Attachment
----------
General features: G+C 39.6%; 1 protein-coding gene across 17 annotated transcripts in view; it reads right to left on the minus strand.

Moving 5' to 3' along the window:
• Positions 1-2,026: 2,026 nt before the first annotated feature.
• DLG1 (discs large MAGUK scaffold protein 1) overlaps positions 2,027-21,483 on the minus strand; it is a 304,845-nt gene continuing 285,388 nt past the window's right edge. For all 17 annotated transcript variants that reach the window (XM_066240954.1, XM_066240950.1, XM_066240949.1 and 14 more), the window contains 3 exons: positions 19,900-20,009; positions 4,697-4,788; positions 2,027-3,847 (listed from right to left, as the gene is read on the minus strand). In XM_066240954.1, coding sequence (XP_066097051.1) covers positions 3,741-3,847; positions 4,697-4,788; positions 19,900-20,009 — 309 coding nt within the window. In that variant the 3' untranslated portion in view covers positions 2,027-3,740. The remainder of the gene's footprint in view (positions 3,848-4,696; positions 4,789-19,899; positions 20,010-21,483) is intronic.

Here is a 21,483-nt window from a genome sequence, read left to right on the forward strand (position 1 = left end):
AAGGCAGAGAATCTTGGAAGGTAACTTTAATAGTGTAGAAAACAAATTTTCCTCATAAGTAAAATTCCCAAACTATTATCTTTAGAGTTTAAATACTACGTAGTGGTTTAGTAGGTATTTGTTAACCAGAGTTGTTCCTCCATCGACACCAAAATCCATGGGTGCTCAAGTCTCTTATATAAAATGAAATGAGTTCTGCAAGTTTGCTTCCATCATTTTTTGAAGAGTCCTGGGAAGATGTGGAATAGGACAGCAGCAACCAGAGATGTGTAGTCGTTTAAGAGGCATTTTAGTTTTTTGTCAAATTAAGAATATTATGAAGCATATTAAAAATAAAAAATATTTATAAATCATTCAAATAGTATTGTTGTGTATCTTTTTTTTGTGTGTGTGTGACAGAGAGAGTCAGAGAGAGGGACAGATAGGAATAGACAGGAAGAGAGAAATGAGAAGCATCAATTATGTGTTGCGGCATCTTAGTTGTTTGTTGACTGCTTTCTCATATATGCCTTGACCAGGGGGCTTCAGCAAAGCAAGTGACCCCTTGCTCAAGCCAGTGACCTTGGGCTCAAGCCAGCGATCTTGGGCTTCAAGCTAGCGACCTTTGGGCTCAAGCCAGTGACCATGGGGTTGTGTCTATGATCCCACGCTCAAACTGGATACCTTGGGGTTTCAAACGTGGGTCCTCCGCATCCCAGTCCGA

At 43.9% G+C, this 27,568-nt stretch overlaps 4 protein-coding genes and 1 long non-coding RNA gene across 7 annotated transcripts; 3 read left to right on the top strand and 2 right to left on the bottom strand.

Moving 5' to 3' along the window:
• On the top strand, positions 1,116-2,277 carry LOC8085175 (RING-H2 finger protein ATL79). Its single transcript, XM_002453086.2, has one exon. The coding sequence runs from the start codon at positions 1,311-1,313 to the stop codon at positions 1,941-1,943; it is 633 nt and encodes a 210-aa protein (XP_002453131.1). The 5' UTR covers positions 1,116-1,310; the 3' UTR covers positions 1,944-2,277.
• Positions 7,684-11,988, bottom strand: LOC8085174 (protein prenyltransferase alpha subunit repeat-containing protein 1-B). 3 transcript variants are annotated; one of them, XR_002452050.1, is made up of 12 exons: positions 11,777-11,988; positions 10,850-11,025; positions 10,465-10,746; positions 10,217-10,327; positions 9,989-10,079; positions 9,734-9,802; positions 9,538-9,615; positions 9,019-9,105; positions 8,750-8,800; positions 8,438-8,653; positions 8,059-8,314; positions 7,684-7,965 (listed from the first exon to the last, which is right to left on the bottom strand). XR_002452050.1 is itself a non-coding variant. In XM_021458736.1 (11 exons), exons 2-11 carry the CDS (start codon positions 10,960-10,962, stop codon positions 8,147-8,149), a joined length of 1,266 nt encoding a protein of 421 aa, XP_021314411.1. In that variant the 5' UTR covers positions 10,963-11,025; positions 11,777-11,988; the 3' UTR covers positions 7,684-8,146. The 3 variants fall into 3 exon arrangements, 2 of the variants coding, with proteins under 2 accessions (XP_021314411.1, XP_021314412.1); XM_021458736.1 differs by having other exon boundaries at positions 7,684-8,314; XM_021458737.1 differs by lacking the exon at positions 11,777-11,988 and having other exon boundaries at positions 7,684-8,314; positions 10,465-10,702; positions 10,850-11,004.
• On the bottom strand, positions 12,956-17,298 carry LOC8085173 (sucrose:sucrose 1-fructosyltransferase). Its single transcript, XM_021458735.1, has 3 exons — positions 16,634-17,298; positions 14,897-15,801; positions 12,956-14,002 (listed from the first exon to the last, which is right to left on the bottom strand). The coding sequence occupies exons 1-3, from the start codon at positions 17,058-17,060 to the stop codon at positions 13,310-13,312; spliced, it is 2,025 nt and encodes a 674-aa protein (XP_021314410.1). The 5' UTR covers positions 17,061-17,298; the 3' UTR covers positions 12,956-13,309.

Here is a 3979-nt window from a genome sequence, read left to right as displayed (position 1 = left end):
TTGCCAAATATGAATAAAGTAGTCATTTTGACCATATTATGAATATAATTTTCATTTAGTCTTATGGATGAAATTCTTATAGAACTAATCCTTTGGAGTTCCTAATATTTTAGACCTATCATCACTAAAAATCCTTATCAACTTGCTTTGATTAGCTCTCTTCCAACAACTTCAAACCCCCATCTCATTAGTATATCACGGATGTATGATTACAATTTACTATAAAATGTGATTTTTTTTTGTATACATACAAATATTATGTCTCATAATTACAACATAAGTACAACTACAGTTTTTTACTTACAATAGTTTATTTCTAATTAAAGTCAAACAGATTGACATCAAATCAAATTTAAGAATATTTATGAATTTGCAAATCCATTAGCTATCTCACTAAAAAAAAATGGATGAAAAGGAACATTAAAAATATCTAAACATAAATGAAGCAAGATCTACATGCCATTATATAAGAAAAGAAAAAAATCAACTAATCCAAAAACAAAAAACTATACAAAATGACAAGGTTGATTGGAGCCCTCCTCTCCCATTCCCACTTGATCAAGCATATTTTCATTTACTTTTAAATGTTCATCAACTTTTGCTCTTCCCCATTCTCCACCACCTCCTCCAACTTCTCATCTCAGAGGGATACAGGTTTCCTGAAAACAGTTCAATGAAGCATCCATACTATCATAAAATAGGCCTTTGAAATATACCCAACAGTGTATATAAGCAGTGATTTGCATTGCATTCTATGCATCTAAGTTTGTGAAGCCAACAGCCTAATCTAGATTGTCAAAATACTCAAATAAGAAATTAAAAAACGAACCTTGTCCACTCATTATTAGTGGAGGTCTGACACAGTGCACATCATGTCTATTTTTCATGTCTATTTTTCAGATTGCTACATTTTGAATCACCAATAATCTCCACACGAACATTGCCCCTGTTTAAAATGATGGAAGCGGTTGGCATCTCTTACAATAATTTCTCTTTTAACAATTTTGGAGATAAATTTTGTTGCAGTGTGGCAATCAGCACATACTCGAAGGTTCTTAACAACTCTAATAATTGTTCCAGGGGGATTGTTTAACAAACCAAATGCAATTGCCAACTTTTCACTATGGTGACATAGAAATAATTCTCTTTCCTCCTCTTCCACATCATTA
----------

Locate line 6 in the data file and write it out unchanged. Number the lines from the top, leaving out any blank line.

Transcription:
AAGGCAGAGAATCTTGGAAGGTAACTTTAATAGTGTAGAAAACAAATTTTCCTCATAAGTAAAATTCCCAAACTATTATCTTTAGAGTTTAAATACTACGTAGTGGTTTAGTAGGTATTTGTTAACCAGAGTTGTTCCTCCATCGACACCAAAATCCATGGGTGCTCAAGTCTCTTATATAAAATGAAATGAGTTCTGCAAGTTTGCTTCCATCATTTTTTGAAGAGTCCTGGGAAGATGTGGAATAGGACAGCAGCAACCAGAGATGTGTAGTCGTTTAAGAGGCATTTTAGTTTTTTGTCAAATTAAGAATATTATGAAGCATATTAAAAATAAAAAATATTTATAAATCATTCAAATAGTATTGTTGTGTATCTTTTTTTTGTGTGTGTGTGACAGAGAGAGTCAGAGAGAGGGACAGATAGGAATAGACAGGAAGAGAGAAATGAGAAGCATCAATTATGTGTTGCGGCATCTTAGTTGTTTGTTGACTGCTTTCTCATATATGCCTTGACCAGGGGGCTTCAGCAAAGCAAGTGACCCCTTGCTCAAGCCAGTGACCTTGGGCTCAAGCCAGCGATCTTGGGCTTCAAGCTAGCGACCTTTGGGCTCAAGCCAGTGACCATGGGGTTGTGTCTATGATCCCACGCTCAAACTGGATACCTTGGGGTTTCAAACGTGGGTCCTCCGCATCCCAGTCCGA